The contestation over endowments was so fierce because of its connection to the broader issue of modernization. What should a modern England—one which could at once responsibly incorporate the working classes into political life and be guided by the science and expertise indispensable to a competitive world—look like? For the university liberals, it entailed an alliance between “brains and numbers” that could only be formed if the university began devoting itself to research, became more meritocratic and responsive to the needs of real academic disciplines, and shed its clerical and religiously-conformist strictures, opening itself to the talent of the whole nation and indeed of the whole empire. By doing so, universities could earn the trust of all classes, and help staff the professions and the civil service which were becoming more vital to national prosperity with each passing year.

In order to accomplish this program, the young liberals decided to take their complaints to the country. As one of the chiefs of the movement put it, “liberalize the national legislature and the national legislature will liberalize Oxford.” That they had to nationalize the conflict was dictated by two facts—one legal and one political. The legal fact was that many of the restrictions and regulations which they lamented had been imposed by Parliament and could only be changed by new legislation. The political fact was that, especially at Oxford, the intra-university and intra-collegiate constituencies were by and large against them. Conservatives had rallied after the 1850s and held many key posts, allowing them to resist even modest reforms. As a result of this intransigence, the university liberals were more than willing to let fear do the work of reason, in Hobbes’s words. “I am convinced,” wrote a fellow of Balliol, “that the majority … within the English universities will cling tenaciously to every bulwark of their ignorance and intolerance, and that the change, in every respect so desirable, can only be brought about by external pressure,” including by fear that they might simply be “spoliated” if they were not to give up their confessional exclusivity and shift a portion of their finances to meet pressing research needs, which meant a movement of resources from colleges to the university level.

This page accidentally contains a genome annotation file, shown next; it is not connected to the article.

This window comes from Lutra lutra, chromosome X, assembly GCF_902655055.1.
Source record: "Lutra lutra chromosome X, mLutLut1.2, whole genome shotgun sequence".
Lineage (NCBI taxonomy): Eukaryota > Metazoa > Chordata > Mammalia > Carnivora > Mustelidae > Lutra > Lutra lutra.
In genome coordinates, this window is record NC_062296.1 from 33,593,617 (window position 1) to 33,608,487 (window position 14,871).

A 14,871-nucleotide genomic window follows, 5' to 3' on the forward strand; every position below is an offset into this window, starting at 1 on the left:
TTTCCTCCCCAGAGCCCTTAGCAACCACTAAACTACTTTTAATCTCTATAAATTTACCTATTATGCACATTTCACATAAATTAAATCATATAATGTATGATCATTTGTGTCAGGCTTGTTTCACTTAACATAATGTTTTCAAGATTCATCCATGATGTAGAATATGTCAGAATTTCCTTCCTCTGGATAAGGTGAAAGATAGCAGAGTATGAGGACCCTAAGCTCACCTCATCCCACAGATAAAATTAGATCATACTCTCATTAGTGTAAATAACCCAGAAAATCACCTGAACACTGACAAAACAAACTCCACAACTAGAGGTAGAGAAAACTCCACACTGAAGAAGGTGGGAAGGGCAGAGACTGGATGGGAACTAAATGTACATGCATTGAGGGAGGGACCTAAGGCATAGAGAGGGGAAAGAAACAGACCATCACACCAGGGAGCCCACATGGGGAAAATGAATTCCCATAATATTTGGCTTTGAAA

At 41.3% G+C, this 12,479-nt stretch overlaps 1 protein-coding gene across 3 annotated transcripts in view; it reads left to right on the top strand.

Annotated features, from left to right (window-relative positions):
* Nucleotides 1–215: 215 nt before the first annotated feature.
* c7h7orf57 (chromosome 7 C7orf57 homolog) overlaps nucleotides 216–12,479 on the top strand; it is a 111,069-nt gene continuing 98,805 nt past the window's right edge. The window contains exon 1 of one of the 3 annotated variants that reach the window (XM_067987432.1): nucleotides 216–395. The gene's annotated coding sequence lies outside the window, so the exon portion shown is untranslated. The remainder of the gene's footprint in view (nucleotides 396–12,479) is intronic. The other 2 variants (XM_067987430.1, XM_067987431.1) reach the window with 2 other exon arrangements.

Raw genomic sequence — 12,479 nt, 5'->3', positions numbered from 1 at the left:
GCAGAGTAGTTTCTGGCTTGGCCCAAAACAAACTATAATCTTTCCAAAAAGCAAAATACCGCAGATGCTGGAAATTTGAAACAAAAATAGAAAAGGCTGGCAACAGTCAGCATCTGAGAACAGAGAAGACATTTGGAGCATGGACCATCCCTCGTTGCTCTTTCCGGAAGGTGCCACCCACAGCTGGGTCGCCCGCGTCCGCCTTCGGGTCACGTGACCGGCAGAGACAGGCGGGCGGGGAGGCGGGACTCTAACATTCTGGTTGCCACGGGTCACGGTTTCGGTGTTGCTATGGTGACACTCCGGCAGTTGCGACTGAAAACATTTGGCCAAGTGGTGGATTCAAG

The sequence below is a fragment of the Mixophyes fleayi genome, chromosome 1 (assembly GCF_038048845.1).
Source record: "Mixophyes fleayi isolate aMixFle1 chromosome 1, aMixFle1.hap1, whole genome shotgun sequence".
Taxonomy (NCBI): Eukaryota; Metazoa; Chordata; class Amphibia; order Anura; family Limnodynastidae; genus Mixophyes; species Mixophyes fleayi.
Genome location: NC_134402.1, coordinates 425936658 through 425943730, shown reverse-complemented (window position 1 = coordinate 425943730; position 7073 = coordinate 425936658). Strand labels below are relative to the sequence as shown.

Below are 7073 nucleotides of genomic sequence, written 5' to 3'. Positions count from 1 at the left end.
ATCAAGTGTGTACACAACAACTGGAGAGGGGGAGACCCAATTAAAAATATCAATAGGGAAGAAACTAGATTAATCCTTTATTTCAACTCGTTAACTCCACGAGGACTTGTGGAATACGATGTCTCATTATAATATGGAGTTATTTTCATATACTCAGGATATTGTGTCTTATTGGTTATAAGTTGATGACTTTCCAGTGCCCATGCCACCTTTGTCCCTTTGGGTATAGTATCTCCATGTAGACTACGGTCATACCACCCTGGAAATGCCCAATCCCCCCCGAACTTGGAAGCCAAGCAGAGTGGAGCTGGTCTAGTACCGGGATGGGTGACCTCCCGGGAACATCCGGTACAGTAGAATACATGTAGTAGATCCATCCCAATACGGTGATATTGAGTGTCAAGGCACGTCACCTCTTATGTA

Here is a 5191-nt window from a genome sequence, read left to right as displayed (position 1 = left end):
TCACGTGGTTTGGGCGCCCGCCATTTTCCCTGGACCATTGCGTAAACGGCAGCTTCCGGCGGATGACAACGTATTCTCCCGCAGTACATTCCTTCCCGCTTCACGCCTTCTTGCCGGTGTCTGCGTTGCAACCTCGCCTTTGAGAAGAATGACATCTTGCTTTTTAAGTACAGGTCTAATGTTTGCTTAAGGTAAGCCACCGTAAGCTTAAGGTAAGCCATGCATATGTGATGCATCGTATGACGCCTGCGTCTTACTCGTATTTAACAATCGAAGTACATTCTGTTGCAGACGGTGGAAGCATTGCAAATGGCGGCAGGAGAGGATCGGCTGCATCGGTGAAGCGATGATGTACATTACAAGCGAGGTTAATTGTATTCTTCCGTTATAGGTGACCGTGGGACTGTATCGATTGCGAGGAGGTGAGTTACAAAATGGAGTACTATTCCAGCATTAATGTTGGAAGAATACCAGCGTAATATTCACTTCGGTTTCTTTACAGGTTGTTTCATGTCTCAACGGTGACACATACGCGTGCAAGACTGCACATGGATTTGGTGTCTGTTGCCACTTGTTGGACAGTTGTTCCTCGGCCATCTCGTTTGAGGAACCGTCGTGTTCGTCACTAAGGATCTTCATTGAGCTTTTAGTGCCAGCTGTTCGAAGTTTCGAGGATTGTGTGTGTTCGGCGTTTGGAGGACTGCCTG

Consider the structure of the contestation here: A minority within the academic community wants to make the university less exclusive, less sectarian, more secular, more meritocratic. It appeals to the legislature both because this legislature alone has the power to amend certain aspects of the status quo, and also because insofar as there is already the power to make changes through academic self-government the incumbents resist doing so. The latter in general wish to prevent any internal liberalization, want Parliament to keep the externally imposed restrictions in place, and sometimes even agitate for additional measures of religious exclusion.

Ultimately, the Liberals won. In 1871, religious tests were abolished; the university was laicized fairly rapidly in terms of its personnel; and a series of commissions authorized by Parliament rewrote college and university statutes to achieve a movement of the colleges’ endowments toward the establishment of a more research-oriented professoriate in the university departments. Thus were modern Oxford and Cambridge born.